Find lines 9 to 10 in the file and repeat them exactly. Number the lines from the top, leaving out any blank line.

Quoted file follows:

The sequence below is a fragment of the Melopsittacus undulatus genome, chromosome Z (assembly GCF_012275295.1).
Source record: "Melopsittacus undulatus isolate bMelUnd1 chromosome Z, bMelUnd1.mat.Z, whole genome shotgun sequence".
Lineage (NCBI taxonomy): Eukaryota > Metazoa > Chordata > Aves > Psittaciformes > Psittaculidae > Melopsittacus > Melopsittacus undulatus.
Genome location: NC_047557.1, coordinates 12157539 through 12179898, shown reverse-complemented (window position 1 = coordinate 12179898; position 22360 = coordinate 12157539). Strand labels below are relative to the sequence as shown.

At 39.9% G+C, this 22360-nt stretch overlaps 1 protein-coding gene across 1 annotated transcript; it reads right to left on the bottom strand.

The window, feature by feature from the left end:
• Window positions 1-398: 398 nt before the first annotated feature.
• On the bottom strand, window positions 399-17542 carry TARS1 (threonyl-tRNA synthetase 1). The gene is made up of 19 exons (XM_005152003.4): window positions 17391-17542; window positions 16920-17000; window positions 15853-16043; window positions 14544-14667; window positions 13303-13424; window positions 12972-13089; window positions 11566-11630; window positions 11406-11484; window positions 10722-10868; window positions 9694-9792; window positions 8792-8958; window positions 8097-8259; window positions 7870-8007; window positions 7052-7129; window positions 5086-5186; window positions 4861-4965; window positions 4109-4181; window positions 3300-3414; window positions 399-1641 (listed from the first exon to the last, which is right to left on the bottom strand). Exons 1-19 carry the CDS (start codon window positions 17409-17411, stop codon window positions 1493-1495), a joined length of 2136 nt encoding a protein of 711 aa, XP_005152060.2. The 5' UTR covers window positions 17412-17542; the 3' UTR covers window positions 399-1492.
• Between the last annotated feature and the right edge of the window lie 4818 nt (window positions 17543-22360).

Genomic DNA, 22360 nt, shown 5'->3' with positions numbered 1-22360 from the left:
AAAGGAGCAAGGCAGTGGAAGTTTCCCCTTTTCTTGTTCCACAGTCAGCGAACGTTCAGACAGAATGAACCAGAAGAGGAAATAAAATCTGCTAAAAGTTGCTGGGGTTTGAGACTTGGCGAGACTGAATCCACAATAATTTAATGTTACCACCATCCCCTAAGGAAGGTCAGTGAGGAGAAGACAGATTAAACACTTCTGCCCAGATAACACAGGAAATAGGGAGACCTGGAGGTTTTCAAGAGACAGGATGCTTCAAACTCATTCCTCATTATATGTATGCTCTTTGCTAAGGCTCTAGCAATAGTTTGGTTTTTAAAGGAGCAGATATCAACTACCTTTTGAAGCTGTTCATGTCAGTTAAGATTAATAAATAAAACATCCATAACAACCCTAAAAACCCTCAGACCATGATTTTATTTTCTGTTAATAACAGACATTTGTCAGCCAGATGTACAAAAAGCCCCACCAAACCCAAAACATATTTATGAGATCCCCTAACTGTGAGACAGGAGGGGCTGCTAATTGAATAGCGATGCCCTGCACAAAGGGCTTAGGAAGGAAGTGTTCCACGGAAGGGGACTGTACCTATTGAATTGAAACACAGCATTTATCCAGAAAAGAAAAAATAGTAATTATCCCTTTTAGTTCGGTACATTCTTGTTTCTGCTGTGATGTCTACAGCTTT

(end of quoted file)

• Between the last annotated feature and the right edge of the window lie 4818 nt (window positions 17543-22360).

Genomic DNA, 22360 nt, shown 5'->3' with positions numbered 1-22360 from the left: